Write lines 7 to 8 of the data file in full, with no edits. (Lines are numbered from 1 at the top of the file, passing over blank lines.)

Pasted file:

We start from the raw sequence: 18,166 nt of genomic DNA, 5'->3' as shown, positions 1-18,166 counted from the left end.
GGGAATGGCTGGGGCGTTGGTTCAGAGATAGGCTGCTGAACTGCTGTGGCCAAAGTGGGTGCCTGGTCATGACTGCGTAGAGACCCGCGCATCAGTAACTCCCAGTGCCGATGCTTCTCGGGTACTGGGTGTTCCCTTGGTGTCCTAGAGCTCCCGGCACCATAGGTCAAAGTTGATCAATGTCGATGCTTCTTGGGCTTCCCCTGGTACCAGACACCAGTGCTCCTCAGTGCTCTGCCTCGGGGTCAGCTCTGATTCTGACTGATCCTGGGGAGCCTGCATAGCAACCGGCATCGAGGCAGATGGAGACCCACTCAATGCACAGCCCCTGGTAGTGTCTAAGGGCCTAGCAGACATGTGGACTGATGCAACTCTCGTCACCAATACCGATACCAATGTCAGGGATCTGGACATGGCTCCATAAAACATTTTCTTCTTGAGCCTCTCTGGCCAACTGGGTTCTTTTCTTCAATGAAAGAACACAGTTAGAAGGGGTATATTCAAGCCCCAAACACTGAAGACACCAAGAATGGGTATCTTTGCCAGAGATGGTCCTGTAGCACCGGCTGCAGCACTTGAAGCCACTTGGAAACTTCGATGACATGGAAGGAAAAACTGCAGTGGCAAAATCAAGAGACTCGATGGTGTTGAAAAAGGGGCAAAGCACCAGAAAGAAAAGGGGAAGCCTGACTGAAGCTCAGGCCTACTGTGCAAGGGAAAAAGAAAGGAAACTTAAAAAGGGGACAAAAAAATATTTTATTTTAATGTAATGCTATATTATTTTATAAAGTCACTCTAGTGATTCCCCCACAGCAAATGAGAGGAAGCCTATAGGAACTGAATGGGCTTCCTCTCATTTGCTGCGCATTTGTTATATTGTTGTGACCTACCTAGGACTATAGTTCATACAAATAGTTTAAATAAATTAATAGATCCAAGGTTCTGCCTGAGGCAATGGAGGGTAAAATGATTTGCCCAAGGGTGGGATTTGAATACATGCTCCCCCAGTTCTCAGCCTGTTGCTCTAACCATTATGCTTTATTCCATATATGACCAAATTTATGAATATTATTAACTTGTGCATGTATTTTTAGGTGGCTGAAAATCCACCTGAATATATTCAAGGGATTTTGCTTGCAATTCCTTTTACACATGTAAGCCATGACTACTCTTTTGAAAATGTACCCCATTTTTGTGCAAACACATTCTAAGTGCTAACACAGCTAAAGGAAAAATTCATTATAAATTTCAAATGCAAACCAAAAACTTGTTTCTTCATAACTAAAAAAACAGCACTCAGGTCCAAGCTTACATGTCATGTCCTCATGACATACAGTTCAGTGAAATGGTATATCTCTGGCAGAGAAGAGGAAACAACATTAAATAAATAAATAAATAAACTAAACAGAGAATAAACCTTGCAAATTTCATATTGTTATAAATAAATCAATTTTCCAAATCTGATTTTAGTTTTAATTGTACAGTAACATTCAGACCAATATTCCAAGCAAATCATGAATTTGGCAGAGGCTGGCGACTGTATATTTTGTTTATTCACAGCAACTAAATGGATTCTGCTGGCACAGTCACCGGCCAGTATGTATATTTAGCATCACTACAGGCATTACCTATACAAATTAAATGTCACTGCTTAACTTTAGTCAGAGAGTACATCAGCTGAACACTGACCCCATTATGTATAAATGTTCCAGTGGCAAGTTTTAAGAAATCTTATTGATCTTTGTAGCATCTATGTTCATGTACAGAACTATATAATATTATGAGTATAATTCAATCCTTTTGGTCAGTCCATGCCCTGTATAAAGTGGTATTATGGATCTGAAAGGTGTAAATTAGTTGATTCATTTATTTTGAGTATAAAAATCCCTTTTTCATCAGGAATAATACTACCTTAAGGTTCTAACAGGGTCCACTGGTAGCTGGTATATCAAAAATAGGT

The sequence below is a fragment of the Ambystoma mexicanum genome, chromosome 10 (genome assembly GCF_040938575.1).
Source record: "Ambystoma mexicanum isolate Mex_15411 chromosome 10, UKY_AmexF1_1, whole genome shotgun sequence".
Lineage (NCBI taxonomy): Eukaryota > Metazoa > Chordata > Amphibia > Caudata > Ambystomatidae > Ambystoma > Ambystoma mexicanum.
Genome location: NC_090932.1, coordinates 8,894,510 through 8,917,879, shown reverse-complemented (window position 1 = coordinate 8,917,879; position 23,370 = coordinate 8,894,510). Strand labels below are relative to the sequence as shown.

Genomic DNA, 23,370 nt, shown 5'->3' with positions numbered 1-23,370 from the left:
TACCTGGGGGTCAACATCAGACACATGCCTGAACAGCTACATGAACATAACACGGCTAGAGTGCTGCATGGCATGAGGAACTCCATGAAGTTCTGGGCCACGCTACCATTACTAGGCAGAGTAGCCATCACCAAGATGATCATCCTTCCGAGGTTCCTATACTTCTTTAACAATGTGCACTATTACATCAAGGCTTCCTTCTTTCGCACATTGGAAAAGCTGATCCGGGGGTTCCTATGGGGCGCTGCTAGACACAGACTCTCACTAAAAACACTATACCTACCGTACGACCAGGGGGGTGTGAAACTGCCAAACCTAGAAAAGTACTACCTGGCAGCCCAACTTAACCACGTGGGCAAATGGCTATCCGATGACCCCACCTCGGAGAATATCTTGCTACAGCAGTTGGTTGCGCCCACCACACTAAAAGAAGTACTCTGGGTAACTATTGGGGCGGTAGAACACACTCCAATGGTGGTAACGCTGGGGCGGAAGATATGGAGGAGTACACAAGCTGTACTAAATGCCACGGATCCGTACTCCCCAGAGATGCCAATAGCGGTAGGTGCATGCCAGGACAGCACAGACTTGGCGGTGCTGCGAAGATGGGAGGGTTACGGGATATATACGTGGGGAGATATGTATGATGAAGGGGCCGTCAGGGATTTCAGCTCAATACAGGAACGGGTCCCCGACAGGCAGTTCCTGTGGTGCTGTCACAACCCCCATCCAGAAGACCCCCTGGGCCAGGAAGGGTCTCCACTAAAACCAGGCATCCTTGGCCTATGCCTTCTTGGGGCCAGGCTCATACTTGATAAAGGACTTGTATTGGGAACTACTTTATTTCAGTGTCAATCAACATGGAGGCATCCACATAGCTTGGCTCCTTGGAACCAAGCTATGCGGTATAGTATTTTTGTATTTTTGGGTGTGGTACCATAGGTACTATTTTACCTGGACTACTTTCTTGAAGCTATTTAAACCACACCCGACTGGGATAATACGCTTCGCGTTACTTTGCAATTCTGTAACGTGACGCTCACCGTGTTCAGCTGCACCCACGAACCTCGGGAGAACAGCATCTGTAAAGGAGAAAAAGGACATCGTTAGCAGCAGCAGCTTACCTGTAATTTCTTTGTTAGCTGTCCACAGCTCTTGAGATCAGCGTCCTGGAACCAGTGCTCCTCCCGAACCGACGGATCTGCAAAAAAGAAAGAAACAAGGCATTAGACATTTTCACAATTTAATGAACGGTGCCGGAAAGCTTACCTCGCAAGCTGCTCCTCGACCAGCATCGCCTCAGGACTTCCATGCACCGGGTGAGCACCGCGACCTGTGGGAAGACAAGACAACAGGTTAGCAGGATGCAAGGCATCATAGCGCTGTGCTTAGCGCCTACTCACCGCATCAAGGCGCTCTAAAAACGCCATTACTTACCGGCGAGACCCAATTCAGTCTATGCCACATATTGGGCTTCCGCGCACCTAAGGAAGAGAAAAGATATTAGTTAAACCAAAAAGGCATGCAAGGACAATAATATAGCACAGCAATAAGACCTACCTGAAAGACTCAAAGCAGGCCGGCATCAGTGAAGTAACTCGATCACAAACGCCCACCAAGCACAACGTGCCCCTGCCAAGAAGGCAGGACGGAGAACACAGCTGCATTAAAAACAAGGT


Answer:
Genomic DNA, 23,370 nt, shown 5'->3' with positions numbered 1-23,370 from the left:
TACCTGGGGGTCAACATCAGACACATGCCTGAACAGCTACATGAACATAACACGGCTAGAGTGCTGCATGGCATGAGGAACTCCATGAAGTTCTGGGCCACGCTACCATTACTAGGCAGAGTAGCCATCACCAAGATGATCATCCTTCCGAGGTTCCTATACTTCTTTAACAATGTGCACTATTACATCAAGGCTTCCTTCTTTCGCACATTGGAAAAGCTGATCCGGGGGTTCCTATGGGGCGCTGCTAGACACAGACTCTCACTAAAAACACTATACCTACCGTACGACCAGGGGGGTGTGAAACTGCCAAACCTAGAAAAGTACTACCTGGCAGCCCAACTTAACCACGTGGGCAAATGGCTATCCGATGACCCCACCTCGGAGAATATCTTGCTACAGCAGTTGGTTGCGCCCACCACACTAAAAGAAGTACTCTGGGTAACTATTGGGGCGGTAGAACACACTCCAATGGTGGTAACGCTGGGGCGGAAGATATGGAGGAGTACACAAGCTGTACTAAATGCCACGGATCCGTACTCCCCAGAGATGCCAATAGCGGTAGGTGCATGCCAGGACAGCACAGACTTGGCGGTGCTGCGAAGATGGGAGGGTTACGGGATATATACGTGGGGAGATATGTATGATGAAGGGGCCGTCAGGGATTTCAGCTCAATACAGGAACGGGTCCCCGACAGGCAGTTCCTGTGGTGCTGTCACAACCCCCATCCAGAAGACCCCCTGGGCCAGGAAGGGTCTCCACTAAAACCAGGCATCCTTGGCCTATGCCTTCTTGGGGCCAGGCTCATACTTGATAAAGGACTTGTATTGGGAACTACTTTATTTCAGTGTCAATCAACATGGAGGCATCCACATAGCTTGGCTCCTTGGAACCAAGCTATGCGGTATAGTATTTTTGTATTTTTGGGTGTGGTACCATAGGTACTATTTTACCTGGACTACTTTCTTGAAGCTATTTAAACCACACCCGACTGGGATAATACGCTTCGCGTTACTTTGCAATTCTGTAACGTGACGCTCACCGTGTTCAGCTGCACCCACGAACCTCGGGAGAACAGCATCTGTAAAGGAGAAAAAGGACATCGTTAGCAGCAGCAGCTTACCTGTAATTTCTTTGTTAGCTGTCCACAGCTCTTGAGATCAGCGTCCTGGAACCAGTGCTCCTCCCGAACCGACGGATCTGCAAAAAAGAAAGAAACAAGGCATTAGACATTTTCACAATTTAATGAACGGTGCCGGAAAGCTTACCTCGCAAGCTGCTCCTCGACCAGCATCGCCTCAGGACTTCCATGCACCGGGTGAGCACCGCGACCTGTGGGAAGACAAGACAACAGGTTAGCAGGATGCAAGGCATCATAGCGCTGTGCTTAGCGCCTACTCACCGCATCAAGGCGCTCTAAAAACGCCATTACTTACCGGCGAGACCCAATTCAGTCTATGCCACATATTGGGCTTCCGCGCACCTAAGGAAGAGAAAAGATATTAGTTAAACCAAAAAGGCATGCAAGGACAATAATATAGCACAGCAATAAGACCTACCTGAAAGACTCAAAGCAGGCCGGCATCAGTGAAGTAACTCGATCACAAACGCCCACCAAGCACAACGTGCCCCTGCCAAGAAGGCAGGACGGAGAACACAGCTGCATTAAAAACAAGGT